You may want to use:

BootSector Backup Utility - MBR_Backup.cmd

Download: MBR-Backup

Thanks, but whereas

Unfortunately I haven't a backup of that MBR

I do have the tools for backing up the MBR.
I'll have a look at your link, anyway. :rolleyes:
edborg

#20 edborg

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Posted 16 December 2009 - 10:17 AM

@jaclaz

If you're really willing to further investigate (but don't feel obliged to :rolleyes: ) I enclose the MBR now, as I don't have the MBR before, plus some info obtained with MBRFix.exe and two screenshots of Vista and XP Disk Management.

INFO OBTAINED WITH MBRFIX.EXE ON USB HD WESTERN DIGITAL 16/12/09

DRIVEINFO
Drive 2
Cylinders = 38913
Tracks (heads) per cylinder = 255
Sectors per track = 63
Bytes per sector = 512
Disk size = 320070320640 (Bytes) = 298 (GB)

DRIVESIZE
Drive 2
Disk size = 305242 (MB)

LISTPARTITIONS
# Boot Size (MB) Type
1 19994 7 NTFS or HPFS
2 20002 7 NTFS or HPFS
3 Yes 80003 7 NTFS or HPFS
4 185233 15 WIN95: Extended partition, LBA-mapped

READSIGNATURE
66A8F

As it can be seen, Vista has left 8MB of unallocated space at the beginning of the extended partition although the VDS registry values had been set to zero.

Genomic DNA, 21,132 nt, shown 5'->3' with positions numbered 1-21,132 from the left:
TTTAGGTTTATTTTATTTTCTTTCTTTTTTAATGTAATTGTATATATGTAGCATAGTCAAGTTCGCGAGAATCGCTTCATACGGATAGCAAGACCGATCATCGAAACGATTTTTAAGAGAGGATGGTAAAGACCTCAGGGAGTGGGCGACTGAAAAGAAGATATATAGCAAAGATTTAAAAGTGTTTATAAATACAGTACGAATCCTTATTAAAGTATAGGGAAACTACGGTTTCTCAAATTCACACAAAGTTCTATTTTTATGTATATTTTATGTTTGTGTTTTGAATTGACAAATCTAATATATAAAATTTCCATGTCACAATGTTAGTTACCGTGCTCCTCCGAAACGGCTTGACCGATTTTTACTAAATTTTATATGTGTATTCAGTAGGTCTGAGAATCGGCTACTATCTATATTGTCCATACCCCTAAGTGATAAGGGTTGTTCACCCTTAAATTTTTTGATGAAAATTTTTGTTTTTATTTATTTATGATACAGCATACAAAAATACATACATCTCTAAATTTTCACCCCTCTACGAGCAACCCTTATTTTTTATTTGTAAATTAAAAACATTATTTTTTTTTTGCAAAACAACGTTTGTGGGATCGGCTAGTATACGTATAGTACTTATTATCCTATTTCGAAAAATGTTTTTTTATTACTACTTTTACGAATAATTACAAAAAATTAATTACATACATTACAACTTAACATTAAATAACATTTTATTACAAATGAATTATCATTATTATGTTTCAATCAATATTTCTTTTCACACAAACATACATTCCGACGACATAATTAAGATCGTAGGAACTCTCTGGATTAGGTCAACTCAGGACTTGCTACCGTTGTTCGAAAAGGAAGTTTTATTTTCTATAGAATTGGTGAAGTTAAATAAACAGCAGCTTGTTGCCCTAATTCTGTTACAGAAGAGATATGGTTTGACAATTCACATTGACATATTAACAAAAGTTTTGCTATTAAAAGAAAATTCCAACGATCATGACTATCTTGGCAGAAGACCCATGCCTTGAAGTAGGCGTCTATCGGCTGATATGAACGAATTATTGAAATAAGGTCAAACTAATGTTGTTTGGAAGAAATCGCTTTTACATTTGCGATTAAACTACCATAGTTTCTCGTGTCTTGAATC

This might be the cause of the loss of logical partitions (in XP and Vista) triggered by a change of the active partition in XP (the lost partitions have been accessible in both OSes before that).
One explanation of why this happened (but I need your confirmation or otherwise) may be that when substituting Vista's MBR with that of Windows 7 to use primary partitions for Windows 7 installs (MBRFix /drive 2 fixmbr /win7) something was changed in the PT that shouldn't have.
This has been done before creating the logical volumes that have subsequently disappeared.

In your opinion would it be possible to fix the situation without losing the content of the primary partitions that I can't easily backup somewhere else?

edborg

EDIT: WDMBR.bin has been renamed WDMBR.txt to upload it.

Attached Files



#21 was_jaclaz

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Posted 16 December 2009 - 11:43 AM